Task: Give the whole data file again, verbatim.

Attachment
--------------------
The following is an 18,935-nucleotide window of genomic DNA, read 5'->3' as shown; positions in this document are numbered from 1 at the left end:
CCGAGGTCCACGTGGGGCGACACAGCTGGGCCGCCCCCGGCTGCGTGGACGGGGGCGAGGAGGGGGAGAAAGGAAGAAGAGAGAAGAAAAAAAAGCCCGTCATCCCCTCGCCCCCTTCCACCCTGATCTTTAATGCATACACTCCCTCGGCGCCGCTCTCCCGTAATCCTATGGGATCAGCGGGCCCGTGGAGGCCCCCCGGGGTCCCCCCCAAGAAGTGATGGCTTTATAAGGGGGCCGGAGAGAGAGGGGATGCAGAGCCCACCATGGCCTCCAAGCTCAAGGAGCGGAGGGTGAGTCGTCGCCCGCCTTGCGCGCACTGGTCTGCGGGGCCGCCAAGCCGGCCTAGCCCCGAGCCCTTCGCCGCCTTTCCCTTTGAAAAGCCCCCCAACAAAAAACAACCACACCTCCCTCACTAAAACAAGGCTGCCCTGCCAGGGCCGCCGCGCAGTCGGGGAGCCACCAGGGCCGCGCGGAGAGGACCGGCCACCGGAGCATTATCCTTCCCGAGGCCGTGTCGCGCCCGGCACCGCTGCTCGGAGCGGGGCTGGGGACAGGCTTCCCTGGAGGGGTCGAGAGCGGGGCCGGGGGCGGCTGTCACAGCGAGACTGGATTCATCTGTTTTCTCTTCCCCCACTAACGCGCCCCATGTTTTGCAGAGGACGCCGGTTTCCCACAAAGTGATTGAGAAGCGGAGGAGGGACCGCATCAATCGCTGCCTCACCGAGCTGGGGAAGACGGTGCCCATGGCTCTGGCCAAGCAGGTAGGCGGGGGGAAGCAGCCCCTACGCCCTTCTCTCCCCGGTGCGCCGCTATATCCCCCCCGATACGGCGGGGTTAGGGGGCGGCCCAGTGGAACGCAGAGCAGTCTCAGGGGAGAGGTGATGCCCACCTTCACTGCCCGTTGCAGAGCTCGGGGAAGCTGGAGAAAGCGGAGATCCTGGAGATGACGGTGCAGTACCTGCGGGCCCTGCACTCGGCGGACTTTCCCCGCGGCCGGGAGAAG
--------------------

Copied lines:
The following is an 18,935-nucleotide window of genomic DNA, read 5'->3' as shown; positions in this document are numbered from 1 at the left end:
CCGAGGTCCACGTGGGGCGACACAGCTGGGCCGCCCCCGGCTGCGTGGACGGGGGCGAGGAGGGGGAGAAAGGAAGAAGAGAGAAGAAAAAAAAGCCCGTCATCCCCTCGCCCCCTTCCACCCTGATCTTTAATGCATACACTCCCTCGGCGCCGCTCTCCCGTAATCCTATGGGATCAGCGGGCCCGTGGAGGCCCCCCGGGGTCCCCCCCAAGAAGTGATGGCTTTATAAGGGGGCCGGAGAGAGAGGGGATGCAGAGCCCACCATGGCCTCCAAGCTCAAGGAGCGGAGGGTGAGTCGTCGCCCGCCTTGCGCGCACTGGTCTGCGGGGCCGCCAAGCCGGCCTAGCCCCGAGCCCTTCGCCGCCTTTCCCTTTGAAAAGCCCCCCAACAAAAAACAACCACACCTCCCTCACTAAAACAAGGCTGCCCTGCCAGGGCCGCCGCGCAGTCGGGGAGCCACCAGGGCCGCGCGGAGAGGACCGGCCACCGGAGCATTATCCTTCCCGAGGCCGTGTCGCGCCCGGCACCGCTGCTCGGAGCGGGGCTGGGGACAGGCTTCCCTGGAGGGGTCGAGAGCGGGGCCGGGGGCGGCTGTCACAGCGAGACTGGATTCATCTGTTTTCTCTTCCCCCACTAACGCGCCCCATGTTTTGCAGAGGACGCCGGTTTCCCACAAAGTGATTGAGAAGCGGAGGAGGGACCGCATCAATCGCTGCCTCACCGAGCTGGGGAAGACGGTGCCCATGGCTCTGGCCAAGCAGGTAGGCGGGGGGAAGCAGCCCCTACGCCCTTCTCTCCCCGGTGCGCCGCTATATCCCCCCCGATACGGCGGGGTTAGGGGGCGGCCCAGTGGAACGCAGAGCAGTCTCAGGGGAGAGGTGATGCCCACCTTCACTGCCCGTTGCAGAGCTCGGGGAAGCTGGAGAAAGCGGAGATCCTGGAGATGACGGTGCAGTACCTGCGGGCCCTGCACTCGGCGGACTTTCCCCGCGGCCGGGAGAAG